Skip to main content

Stop the Press!

In my time as Production Manager of a newspaper printing site, now stretching back more than fifteen years, I have indeed called, or more precisely phoned people to exclaim "STOP THE PRESS"!  However, I am now faced with a metaphorical stop the press situation.  Our site in Birmingham has been placed into consultation for closure alongside our Luton press site.  Around 150 jobs are at risk, including my own.  The question is regularly voiced: "Are you alright?"  It's not a question I know how to answer two days after I was given the news.  I tend to say that I am, but I don't really know to what extent I am alright.  Is there are measure of alrightness?!  

For me, this enforced situation isn't a total surprise although it was only one of a few scenarios which I believed may happen.  Additionally, I had been considering the future and making plans for a long time, but not actually doing something about it!  As I'm in my mid-40's I knew that newspaper printing would probably not sustain me for the rest of my working life.  I have been making background preparations for that move for at least the past year.  However, when it happens and you are given your letter, it doesn't stop it being raw.  I am not primarily concerned with the basic needs of security and finance because I have been fortunate in this area.  However what is hitting hardest is the loss of my 'printing family' whether it is the colleagues from the office who I interact with on a daily basis, the superb team that we have across the Birmingham site who now face a period of uncertainty and upheaval, or those hundreds of occasional contacts across many business areas.

This is a great opportunity for me.  However, with opportunity comes risk and big decisions, especially in the midst of a pandemic.  I was speaking with some colleagues; for most of your working and personal life, you don't have to make many life-changing decisions and at the time you may not know how crucial those decisions are. To make a change of career-path from one you've followed for your working life to something different is one such life-changing decision.  To say that is daunting is perhaps an understatement.  Perhaps this is the measure of alrightness I'm looking for - yes, I am alright, but daunted by the decisions ahead.  I am extraordinarily fortunate - I have qualifications and I have contacts.  I have a supermarketful of opportunities.  I have a shopping list, but am not sure which aisle to go down.  I know that I will work it out and I will plan a new path; how I get there will be the focus of the next few months.  The time to make those plans is now, so I better get on with it!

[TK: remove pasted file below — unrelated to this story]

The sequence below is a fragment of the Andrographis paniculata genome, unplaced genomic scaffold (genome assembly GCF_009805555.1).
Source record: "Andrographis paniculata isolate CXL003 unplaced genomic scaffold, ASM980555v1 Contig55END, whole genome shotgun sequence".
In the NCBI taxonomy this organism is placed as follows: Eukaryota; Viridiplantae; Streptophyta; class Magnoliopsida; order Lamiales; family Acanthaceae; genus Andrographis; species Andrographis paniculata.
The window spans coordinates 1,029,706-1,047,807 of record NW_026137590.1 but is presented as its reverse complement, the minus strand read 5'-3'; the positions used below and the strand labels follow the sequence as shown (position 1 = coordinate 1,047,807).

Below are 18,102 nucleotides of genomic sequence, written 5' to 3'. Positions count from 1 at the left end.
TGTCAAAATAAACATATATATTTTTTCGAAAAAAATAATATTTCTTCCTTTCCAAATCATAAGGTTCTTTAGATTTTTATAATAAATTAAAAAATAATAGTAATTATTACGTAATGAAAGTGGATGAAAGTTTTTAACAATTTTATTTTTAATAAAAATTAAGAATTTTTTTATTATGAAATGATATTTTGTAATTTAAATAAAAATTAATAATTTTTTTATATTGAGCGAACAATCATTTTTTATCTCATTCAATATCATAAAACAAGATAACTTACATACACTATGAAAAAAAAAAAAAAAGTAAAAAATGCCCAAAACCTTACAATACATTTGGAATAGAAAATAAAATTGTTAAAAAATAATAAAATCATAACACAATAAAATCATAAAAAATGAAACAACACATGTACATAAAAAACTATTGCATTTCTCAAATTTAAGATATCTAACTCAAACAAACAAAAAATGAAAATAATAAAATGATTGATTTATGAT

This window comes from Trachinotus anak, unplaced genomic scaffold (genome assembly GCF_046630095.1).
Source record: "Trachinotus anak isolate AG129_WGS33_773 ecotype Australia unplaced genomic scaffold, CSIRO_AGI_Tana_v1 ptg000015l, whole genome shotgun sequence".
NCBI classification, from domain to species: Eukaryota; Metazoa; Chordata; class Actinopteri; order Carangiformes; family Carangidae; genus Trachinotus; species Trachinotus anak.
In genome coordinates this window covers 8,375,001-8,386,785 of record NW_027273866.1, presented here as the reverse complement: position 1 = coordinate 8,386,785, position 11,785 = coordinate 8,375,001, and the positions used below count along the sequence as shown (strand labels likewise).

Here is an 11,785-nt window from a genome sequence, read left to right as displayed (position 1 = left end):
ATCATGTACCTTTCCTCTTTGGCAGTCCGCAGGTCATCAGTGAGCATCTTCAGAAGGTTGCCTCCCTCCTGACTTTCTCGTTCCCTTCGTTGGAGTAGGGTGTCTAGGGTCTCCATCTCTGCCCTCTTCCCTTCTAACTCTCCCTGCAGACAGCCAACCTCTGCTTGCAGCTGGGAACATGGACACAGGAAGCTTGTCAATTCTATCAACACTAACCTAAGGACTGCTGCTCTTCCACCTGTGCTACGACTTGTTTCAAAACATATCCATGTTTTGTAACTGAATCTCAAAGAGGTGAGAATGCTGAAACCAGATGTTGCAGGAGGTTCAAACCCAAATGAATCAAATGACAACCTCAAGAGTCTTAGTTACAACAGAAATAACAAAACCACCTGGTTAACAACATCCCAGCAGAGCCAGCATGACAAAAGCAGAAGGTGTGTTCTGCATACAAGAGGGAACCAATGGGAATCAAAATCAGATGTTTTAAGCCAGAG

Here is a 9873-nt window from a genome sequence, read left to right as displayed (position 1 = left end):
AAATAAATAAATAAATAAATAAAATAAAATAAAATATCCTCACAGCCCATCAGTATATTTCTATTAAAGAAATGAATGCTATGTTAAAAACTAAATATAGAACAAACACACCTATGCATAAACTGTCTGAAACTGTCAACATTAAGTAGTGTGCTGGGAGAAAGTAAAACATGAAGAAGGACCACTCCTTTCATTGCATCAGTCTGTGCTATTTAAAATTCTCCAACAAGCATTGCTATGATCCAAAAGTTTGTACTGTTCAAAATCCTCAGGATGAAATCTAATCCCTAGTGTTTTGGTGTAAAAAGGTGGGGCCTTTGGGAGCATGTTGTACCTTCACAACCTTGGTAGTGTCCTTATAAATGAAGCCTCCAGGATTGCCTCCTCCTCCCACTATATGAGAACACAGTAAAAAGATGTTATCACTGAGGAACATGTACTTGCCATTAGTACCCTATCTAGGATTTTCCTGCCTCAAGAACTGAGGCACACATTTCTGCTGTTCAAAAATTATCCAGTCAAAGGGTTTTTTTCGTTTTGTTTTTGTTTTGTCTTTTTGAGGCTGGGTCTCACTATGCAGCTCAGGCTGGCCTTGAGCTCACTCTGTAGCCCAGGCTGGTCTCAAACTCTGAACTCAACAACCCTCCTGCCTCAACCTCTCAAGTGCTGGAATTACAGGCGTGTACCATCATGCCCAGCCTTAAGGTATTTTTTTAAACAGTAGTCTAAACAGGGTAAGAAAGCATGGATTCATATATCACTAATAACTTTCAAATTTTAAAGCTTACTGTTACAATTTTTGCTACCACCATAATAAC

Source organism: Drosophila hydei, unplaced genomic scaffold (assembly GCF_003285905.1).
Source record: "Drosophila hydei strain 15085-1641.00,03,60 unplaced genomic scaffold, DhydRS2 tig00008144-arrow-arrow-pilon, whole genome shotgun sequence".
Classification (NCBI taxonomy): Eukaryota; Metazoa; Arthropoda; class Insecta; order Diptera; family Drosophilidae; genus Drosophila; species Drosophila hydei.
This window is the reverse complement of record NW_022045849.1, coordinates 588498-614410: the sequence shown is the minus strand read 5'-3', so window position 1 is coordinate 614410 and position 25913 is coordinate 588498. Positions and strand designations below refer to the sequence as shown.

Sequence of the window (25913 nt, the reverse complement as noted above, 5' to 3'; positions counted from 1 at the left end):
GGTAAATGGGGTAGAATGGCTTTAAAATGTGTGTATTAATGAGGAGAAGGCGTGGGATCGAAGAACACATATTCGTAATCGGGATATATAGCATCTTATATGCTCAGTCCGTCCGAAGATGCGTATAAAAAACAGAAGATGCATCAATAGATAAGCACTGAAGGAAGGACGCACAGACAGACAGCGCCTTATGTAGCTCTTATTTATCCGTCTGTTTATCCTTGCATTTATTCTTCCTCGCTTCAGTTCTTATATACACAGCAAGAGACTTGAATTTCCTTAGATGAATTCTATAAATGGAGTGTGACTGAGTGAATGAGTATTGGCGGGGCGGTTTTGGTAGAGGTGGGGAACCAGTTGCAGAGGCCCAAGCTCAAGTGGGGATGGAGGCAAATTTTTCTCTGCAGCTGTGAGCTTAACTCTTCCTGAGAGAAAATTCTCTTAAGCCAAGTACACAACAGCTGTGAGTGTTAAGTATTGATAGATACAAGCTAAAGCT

Comments

Popular posts from this blog

The CCG Project!

In order to find out the situation around the country for Libre prescribing now that the national policy has been published, I have made the decision to contact many of them to find out their plans.  I have arbitrarily chosen to contact all English CCGs that in December 2018 prescribed Libre via Primary Care to less than 5% of their population (and one specific request from a group member).  I had hoped this would be a small list, but there are 135 CCGs on the list.  I may have bitten off more than I can chew, but I'm committed to doing this and feeding back.  It worked before and hopefully this level of scrutiny will bring similar results. Below is a screenshot of the base document I am sending to each of the CCGs - it has some fields that are merge fields, so don't worry about the brackets and codes in the document (I found a typo, which has now been corrected too) .  The major piece of work with respect to this is finding the right person to contact.  However, I have s

Shut the stable door before....oops

One of my get well cards! On Tuesday 23rd April I was leading my wife's horse from the field. My daughter was behind with her horse (we're honestly not that posh.. We do all the work ourselves and do it cost effectively.). A third horse decided it didn't want to be left in the field, so pushed past and frightened the horse I was leading. It bolted and ran straight into me, fracturing my tibial plateau. (the part of the tibia bone just below the knee). The next day, I was operated on under GA to permanently pin/plate the knee area back together. See x-rays below for what they did. Continued below, but in case you don't want to keep reading, here is the current situation as of 1st June I'm still at least four weeks off being able to bend my leg, but am basically OK.  Claire has all-but had her diagnosis of early-onset rheumatoid arthritis.  Not great, but hopefully treatment will start soon. And...as of 5th June, I'm now able to bend the leg and put f

Speaking of Diabetes

Happy New Year!  Hope you had a great festive period. Language There have been so many discussions about language over the past years and rightly so.   I don’t tend to contribute to these discussions as I can see both sides of the argument and I don’t think the 280 character limit of Twitter enables a rational discussion on this topic to be undertaken.   I hope that this blog post may help to provoke some sensible discussion.   There are a few areas I think worth exploring. Audience I think this is key to any discussions about language and diabetes.   What is acceptable to say in one forum could very well be unacceptable in another.   What is acceptable for someone with scant knowledge of or contact with diabetes, may certainly not be acceptable to someone that is in regular contact with diabetes (or dare I say it with diabetics!).   The key is not to stifle discussion.   I think that the current situation where any perceived deviation from the textbook way of talking about